If I wasn't a cheap bitch, this would be a Last of Us 2 review. Alas, I have some other things to pay off and am in post-quarantine application hell, so no, not quite on the table.
Before we go any further, warning for spoilers for The Last of Us 2. Turn back if you'd like to remain unspoiled (though goodness knows the internet has probably spoiled you already).
But that is hardly going to stop me from talking about the insane Metascore climate and how this reminds me of a very similar situation that happened to a very different community: the book-lover community reaction to Go Set a Watchman (the sequel to the beloved To Kill a Mockingbird).
At the end of the day, both stories started with a beloved adventure that changed people, that made them fall in love with the characters, world, and push the boundaries of their perspective. Unsurprisingly, people latched onto these open-and-shut experiences, revering them. At least, they seemed open and shut, the story and characters encased in their "perfect" endings like petrified mummies, preserved in our memories forever.
Until they weren't.
So let's start with telling the story of Go Set a Watchman.
For decades, To Kill a Mockingbird (TKAM) has been one of the most evangelized and renowned novels in American history. Scout's coming-of-age story changed so many people while reading it, making them question justice, inequality, and the nature of humanity. Just like young Scout, readers admired her father, Atticus Finch, and saw him as this pinnacle of righteousness, goodness, and progress. After all, that's how his daughter saw him. Harper Lee perfected this infectious peek into the eyes of a young girl having to come face to face with the harsh truths of the world, and her father seemed to be a rare good person leading it.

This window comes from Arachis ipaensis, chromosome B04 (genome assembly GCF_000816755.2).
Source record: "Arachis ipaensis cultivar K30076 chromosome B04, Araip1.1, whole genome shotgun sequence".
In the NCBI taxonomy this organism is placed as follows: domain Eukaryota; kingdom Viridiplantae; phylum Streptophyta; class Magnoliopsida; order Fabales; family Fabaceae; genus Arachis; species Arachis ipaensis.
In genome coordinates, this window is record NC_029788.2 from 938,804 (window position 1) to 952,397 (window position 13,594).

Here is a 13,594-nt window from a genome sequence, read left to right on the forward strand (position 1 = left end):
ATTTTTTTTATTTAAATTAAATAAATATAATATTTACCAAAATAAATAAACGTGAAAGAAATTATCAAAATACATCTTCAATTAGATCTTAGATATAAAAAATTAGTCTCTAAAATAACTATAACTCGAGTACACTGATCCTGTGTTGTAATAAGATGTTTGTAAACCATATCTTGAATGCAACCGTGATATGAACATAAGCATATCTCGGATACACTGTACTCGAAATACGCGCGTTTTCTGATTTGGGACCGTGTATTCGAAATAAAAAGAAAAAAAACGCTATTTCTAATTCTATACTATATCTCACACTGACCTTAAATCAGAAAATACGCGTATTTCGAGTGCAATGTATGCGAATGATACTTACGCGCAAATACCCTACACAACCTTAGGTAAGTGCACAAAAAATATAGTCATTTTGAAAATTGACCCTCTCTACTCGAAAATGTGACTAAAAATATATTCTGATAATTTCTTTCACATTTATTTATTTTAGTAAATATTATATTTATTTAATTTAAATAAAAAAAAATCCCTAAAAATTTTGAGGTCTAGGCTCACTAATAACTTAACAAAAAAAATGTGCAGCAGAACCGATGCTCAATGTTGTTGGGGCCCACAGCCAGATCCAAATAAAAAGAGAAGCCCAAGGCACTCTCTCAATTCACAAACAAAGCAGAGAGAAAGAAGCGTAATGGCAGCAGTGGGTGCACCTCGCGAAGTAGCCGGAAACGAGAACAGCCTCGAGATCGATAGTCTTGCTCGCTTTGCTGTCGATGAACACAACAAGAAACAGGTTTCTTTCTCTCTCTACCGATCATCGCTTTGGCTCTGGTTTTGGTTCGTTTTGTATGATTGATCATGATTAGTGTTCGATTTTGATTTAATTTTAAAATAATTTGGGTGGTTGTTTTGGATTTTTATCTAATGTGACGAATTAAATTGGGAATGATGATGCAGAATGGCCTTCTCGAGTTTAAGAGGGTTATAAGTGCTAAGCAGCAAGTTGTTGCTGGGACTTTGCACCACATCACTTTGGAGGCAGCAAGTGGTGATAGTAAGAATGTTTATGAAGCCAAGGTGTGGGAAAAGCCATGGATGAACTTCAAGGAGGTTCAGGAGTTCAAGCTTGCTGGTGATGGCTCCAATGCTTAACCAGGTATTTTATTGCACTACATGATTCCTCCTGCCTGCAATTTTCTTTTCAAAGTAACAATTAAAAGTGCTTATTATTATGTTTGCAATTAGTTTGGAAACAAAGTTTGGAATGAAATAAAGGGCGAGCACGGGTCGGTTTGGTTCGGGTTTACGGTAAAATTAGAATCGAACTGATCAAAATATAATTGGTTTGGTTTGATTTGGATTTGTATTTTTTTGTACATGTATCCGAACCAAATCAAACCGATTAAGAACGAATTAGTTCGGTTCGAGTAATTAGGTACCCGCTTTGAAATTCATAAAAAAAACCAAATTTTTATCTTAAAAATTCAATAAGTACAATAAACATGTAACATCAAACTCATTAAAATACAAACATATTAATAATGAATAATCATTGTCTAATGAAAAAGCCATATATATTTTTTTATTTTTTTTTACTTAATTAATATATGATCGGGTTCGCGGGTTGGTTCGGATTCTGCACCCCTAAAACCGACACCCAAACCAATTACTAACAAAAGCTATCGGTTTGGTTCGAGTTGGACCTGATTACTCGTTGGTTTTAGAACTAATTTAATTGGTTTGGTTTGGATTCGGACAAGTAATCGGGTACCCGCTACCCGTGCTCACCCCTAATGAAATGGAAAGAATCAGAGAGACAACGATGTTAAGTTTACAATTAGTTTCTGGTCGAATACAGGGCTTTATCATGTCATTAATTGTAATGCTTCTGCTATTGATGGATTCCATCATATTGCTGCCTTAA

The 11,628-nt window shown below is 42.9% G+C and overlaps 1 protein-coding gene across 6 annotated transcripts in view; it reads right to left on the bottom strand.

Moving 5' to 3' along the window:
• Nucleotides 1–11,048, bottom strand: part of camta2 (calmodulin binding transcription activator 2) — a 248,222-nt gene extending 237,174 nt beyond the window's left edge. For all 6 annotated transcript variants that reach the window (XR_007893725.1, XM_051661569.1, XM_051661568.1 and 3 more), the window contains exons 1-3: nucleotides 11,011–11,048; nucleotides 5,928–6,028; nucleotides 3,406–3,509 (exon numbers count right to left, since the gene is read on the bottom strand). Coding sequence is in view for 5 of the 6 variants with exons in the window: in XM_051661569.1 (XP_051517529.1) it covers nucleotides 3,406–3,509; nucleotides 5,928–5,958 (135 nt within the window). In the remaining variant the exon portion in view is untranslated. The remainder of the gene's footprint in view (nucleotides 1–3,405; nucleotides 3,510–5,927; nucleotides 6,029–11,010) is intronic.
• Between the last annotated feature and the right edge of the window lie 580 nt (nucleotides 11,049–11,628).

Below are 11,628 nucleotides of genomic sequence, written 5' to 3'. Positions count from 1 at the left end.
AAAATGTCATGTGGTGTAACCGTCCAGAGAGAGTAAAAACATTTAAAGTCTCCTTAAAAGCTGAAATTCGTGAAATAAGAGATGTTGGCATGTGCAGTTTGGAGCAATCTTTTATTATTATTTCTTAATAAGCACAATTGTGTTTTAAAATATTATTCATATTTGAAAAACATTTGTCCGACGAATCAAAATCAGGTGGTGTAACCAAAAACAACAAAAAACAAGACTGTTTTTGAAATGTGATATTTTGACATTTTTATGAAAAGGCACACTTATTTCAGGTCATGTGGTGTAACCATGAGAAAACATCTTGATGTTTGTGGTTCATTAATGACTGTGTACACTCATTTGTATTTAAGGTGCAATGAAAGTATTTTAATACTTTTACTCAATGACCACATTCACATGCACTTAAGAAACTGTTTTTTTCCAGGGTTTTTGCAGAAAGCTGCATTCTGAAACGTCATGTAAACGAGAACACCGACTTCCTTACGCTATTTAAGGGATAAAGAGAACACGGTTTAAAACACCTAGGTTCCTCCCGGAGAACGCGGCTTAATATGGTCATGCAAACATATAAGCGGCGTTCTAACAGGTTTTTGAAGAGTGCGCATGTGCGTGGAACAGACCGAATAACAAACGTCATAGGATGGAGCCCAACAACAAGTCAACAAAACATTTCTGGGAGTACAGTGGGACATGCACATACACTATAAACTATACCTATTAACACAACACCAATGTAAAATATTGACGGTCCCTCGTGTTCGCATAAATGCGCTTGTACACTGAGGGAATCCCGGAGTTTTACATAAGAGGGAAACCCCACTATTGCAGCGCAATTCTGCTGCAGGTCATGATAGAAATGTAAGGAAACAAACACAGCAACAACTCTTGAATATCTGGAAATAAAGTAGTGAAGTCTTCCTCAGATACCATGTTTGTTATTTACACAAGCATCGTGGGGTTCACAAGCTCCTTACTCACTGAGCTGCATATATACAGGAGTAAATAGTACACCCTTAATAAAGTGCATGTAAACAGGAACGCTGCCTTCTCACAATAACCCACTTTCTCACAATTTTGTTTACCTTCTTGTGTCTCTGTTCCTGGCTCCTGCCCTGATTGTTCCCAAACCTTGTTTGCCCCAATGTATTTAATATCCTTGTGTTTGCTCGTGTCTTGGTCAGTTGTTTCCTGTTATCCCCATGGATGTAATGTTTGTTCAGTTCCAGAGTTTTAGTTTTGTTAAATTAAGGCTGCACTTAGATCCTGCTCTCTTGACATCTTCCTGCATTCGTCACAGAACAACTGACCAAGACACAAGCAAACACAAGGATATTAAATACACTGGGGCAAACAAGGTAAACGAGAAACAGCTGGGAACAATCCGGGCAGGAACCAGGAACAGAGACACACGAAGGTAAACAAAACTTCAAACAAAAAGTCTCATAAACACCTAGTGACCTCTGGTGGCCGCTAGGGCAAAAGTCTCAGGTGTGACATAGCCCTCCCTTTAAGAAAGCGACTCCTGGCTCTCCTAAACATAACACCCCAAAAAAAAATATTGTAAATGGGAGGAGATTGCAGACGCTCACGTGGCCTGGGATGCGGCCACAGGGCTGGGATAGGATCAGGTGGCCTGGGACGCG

Go Set a Watchman (GSAW) changed that narrative. While TKAM maintained this reverant view of Atticus, GSAW sees it crumbling down. It makes it clear that, though Atticus defended a black man, he defended him because he was a "good one" and it was his job. He didn't do it because he was some race revolutionary. In actuality, he held some racist views that were just as insidious as some of his neighbors who had booed Tom Robinson in the stands. Scout (and in turn, the fans) had to come to grips with the fact that their hero wasn't who they thought he was; that maybe he never was.
Well, considering many book readers grew up seeing Atticus as their "one good white man", they didn't love hearing Atticus Finch was racist. They felt it a character assassination, even though no where in TKAM does it say, "Atticus is not racist" or Atticus say "I think black people deserve rights". He just made it clear he preferred to defend a man who did nothing wrong over a man who was "low". Skin color didn't matter, but not in a positive way. It was just Scout's young eyes that helped people jump to those easy conclusions.
As a biased, not-quite-a-fan of TKAM, I found the ideas of GSAW compelling. There could always be a dichotomy of a man having progressive ideals, for wanting to make better people out of his children, but still holding onto the racist ideals of his forefathers. But it's not very easy to cast heroes aside, is it? In real life, and especially in stories, people would prefer they remain these pinnacles of goodness or love or justice. Having someone they see as an ideal turn human doesn't leave a good taste in their mouth, even if it's realistic.